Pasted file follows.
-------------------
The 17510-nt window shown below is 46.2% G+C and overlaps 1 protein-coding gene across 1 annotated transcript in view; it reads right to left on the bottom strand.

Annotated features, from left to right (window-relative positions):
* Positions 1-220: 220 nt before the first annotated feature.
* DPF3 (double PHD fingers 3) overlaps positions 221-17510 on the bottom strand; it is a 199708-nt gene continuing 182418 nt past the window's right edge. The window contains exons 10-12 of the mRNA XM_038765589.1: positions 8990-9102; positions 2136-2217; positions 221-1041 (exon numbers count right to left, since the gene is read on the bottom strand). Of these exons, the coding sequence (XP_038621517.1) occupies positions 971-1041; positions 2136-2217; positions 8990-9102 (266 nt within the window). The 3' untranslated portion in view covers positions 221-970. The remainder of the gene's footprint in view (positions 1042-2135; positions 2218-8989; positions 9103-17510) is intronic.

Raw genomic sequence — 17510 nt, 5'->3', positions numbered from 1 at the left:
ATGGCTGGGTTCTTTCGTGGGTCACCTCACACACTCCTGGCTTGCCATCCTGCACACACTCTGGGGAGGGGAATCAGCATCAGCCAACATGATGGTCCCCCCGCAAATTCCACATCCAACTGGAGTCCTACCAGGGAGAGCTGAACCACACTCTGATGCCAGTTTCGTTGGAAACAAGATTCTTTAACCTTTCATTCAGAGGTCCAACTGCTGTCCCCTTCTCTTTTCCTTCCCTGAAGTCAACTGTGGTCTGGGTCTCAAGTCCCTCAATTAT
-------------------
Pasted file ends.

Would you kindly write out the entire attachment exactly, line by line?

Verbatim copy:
The 17510-nt window shown below is 46.2% G+C and overlaps 1 protein-coding gene across 1 annotated transcript in view; it reads right to left on the bottom strand.

Annotated features, from left to right (window-relative positions):
* Positions 1-220: 220 nt before the first annotated feature.
* DPF3 (double PHD fingers 3) overlaps positions 221-17510 on the bottom strand; it is a 199708-nt gene continuing 182418 nt past the window's right edge. The window contains exons 10-12 of the mRNA XM_038765589.1: positions 8990-9102; positions 2136-2217; positions 221-1041 (exon numbers count right to left, since the gene is read on the bottom strand). Of these exons, the coding sequence (XP_038621517.1) occupies positions 971-1041; positions 2136-2217; positions 8990-9102 (266 nt within the window). The 3' untranslated portion in view covers positions 221-970. The remainder of the gene's footprint in view (positions 1042-2135; positions 2218-8989; positions 9103-17510) is intronic.

Raw genomic sequence — 17510 nt, 5'->3', positions numbered from 1 at the left:
ATGGCTGGGTTCTTTCGTGGGTCACCTCACACACTCCTGGCTTGCCATCCTGCACACACTCTGGGGAGGGGAATCAGCATCAGCCAACATGATGGTCCCCCCGCAAATTCCACATCCAACTGGAGTCCTACCAGGGAGAGCTGAACCACACTCTGATGCCAGTTTCGTTGGAAACAAGATTCTTTAACCTTTCATTCAGAGGTCCAACTGCTGTCCCCTTCTCTTTTCCTTCCCTGAAGTCAACTGTGGTCTGGGTCTCAAGTCCCTCAATTAT